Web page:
Diagnosis of users needs
13/07/2014 13:55 Indexed under:Dot-net
Now that the Forum issue of the prisoner's dilemma defining the internet is framed into a conceptual matrix, let us move forward to the diagnosis of our users needs with regard to existing solutions. For my part, I will focus on my own network experience ever since I migrated from Windows XP to Mac OS X, back in October 2012, considering that doing so will prove necessary and sufficient to square the cycle.
Insofar as my criteria for selecting a community of profiles are directly linked to the nature of my professional activity, which is about engineering an author-friendly new generation internet by the concept, which leaves me no time for social networking after work, since I really prefer outdoor activities, the return on experience I'm authoring here is related to the kind of technical problem-solving fora that I choose to consult on the rare occasions when users guides and tech support leave me with no better alternatives.
Those are essentially the following:
My Alpha and Omega criteria of choice for this start-to-finish debriefing are the creation of a user profile and its suppression, with a first recurring observation: 1) the quicker it is to set up an account, the longer it takes to delete it! A rule that the Pixabay exception seems to be confirming by exactly the opposite, to the extent that this community's model is closer to that of a user-friendlier social network: if admission is subject to photographic contribution, all it takes to get out is to click the deactivation button.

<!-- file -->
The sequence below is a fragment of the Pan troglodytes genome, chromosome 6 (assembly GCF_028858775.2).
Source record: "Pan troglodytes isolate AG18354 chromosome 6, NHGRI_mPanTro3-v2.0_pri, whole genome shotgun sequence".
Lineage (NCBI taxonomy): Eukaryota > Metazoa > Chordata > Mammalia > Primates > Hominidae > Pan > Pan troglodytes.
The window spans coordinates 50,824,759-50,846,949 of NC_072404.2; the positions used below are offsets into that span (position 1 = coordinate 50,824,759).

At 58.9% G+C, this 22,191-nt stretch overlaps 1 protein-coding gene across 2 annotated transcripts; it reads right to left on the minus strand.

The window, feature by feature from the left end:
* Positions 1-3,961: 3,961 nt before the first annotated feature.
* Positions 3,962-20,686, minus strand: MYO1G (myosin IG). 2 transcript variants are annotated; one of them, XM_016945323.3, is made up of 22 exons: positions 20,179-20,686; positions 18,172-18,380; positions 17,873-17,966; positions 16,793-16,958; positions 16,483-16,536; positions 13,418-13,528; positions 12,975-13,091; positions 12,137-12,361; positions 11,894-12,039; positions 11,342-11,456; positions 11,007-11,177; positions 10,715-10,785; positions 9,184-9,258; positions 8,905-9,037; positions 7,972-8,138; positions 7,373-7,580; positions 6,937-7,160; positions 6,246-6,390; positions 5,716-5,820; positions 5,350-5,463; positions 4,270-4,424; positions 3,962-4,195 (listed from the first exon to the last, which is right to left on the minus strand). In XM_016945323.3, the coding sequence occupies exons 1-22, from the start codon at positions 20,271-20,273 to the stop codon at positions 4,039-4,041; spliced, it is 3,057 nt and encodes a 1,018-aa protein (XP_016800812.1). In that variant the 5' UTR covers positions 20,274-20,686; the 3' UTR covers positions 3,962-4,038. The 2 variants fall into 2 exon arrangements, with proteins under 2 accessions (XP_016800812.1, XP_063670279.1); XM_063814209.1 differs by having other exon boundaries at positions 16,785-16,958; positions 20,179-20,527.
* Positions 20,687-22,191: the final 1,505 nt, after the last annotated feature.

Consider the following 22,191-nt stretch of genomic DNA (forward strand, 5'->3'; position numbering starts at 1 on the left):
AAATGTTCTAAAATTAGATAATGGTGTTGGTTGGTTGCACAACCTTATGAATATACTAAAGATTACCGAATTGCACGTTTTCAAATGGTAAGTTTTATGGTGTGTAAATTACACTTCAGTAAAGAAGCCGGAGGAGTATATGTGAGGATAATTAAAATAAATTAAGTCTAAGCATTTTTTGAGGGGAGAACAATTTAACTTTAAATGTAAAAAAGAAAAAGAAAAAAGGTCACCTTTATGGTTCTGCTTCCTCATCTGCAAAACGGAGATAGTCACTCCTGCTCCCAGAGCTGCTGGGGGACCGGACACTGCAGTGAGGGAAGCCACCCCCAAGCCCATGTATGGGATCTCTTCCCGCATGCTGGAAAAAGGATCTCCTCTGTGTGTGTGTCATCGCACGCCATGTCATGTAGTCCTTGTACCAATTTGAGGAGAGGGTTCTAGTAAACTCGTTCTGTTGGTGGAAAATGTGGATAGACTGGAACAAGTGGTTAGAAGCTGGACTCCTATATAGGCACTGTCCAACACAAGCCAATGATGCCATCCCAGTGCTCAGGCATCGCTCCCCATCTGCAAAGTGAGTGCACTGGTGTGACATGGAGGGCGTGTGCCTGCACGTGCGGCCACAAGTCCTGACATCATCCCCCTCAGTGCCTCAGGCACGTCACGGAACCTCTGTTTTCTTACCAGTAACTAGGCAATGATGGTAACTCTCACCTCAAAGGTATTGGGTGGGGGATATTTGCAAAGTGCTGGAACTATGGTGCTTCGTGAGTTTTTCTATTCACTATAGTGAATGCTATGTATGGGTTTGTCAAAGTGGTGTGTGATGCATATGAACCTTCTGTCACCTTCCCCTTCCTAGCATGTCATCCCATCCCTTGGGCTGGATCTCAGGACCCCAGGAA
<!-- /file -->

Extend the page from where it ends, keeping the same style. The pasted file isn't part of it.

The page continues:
Next come the profile configuration options (Beta criterion), which have a direct incidence on conviviality (Delta criterion). This is where two more observations confirm the first: 2) free registration for access to more technical (i.e. critical) contents (Gamma criterion) makes the user choose to remain anonymous, which has a direct negative incidence on the overall impression; 3) the readiness for open-minded discussions pertaining to demonstration and quality issues has a positive impact on the users' willingness to contribute; this correlation is confirmed by the adverse effect in the more tech and quantity oriented communities, which turns it all into a closed and non-inviting experience.
Back-to-front observation no. 4): such fora (the back end) hold a lot of anonymous dormant accounts, which the users reactivate from one problem-solving dilemma to the next. All this provides for a rather poor socialization potential, fueled by the reality of a huge system default, namely: the tendency of social networks (the front office) to promote the hybridation of operating systems.
This kind of analysis should lay the groundwork for the conception of your own network experience. I'll meet you at step 4/7 for a program status update on the configuration issues pertaining to my own NetPlusUltra® systemics.
This post in French